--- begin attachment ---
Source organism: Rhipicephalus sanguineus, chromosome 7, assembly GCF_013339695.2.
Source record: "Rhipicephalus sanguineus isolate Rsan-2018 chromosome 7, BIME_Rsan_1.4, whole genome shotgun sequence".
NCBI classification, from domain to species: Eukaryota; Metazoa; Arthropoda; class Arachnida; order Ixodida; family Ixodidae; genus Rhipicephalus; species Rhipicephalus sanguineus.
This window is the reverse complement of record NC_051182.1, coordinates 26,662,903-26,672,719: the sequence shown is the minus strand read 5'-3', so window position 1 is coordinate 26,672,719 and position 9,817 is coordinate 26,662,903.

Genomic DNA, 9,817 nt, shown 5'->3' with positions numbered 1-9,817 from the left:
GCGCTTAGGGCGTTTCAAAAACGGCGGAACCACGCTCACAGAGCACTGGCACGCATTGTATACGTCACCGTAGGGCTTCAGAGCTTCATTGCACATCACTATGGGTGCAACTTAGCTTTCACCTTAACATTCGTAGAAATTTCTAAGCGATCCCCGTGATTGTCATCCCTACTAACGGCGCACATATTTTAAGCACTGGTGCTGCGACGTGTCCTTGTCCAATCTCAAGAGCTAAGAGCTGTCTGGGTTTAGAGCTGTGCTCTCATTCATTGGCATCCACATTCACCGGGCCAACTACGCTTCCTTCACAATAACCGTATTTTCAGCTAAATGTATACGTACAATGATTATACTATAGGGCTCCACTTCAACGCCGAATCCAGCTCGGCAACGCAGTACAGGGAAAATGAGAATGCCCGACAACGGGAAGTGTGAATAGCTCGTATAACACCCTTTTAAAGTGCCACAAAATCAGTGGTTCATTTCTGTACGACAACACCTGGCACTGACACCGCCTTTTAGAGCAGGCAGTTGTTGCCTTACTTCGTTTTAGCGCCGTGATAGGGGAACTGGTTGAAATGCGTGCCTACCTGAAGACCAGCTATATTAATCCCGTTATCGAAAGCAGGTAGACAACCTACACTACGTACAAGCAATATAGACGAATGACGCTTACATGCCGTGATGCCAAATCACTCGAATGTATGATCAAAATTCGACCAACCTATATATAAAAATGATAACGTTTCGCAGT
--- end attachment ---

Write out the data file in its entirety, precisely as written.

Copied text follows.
Source organism: Rhipicephalus sanguineus, chromosome 7, assembly GCF_013339695.2.
Source record: "Rhipicephalus sanguineus isolate Rsan-2018 chromosome 7, BIME_Rsan_1.4, whole genome shotgun sequence".
NCBI classification, from domain to species: Eukaryota; Metazoa; Arthropoda; class Arachnida; order Ixodida; family Ixodidae; genus Rhipicephalus; species Rhipicephalus sanguineus.
This window is the reverse complement of record NC_051182.1, coordinates 26,662,903-26,672,719: the sequence shown is the minus strand read 5'-3', so window position 1 is coordinate 26,672,719 and position 9,817 is coordinate 26,662,903.

Genomic DNA, 9,817 nt, shown 5'->3' with positions numbered 1-9,817 from the left:
GCGCTTAGGGCGTTTCAAAAACGGCGGAACCACGCTCACAGAGCACTGGCACGCATTGTATACGTCACCGTAGGGCTTCAGAGCTTCATTGCACATCACTATGGGTGCAACTTAGCTTTCACCTTAACATTCGTAGAAATTTCTAAGCGATCCCCGTGATTGTCATCCCTACTAACGGCGCACATATTTTAAGCACTGGTGCTGCGACGTGTCCTTGTCCAATCTCAAGAGCTAAGAGCTGTCTGGGTTTAGAGCTGTGCTCTCATTCATTGGCATCCACATTCACCGGGCCAACTACGCTTCCTTCACAATAACCGTATTTTCAGCTAAATGTATACGTACAATGATTATACTATAGGGCTCCACTTCAACGCCGAATCCAGCTCGGCAACGCAGTACAGGGAAAATGAGAATGCCCGACAACGGGAAGTGTGAATAGCTCGTATAACACCCTTTTAAAGTGCCACAAAATCAGTGGTTCATTTCTGTACGACAACACCTGGCACTGACACCGCCTTTTAGAGCAGGCAGTTGTTGCCTTACTTCGTTTTAGCGCCGTGATAGGGGAACTGGTTGAAATGCGTGCCTACCTGAAGACCAGCTATATTAATCCCGTTATCGAAAGCAGGTAGACAACCTACACTACGTACAAGCAATATAGACGAATGACGCTTACATGCCGTGATGCCAAATCACTCGAATGTATGATCAAAATTCGACCAACCTATATATAAAAATGATAACGTTTCGCAGT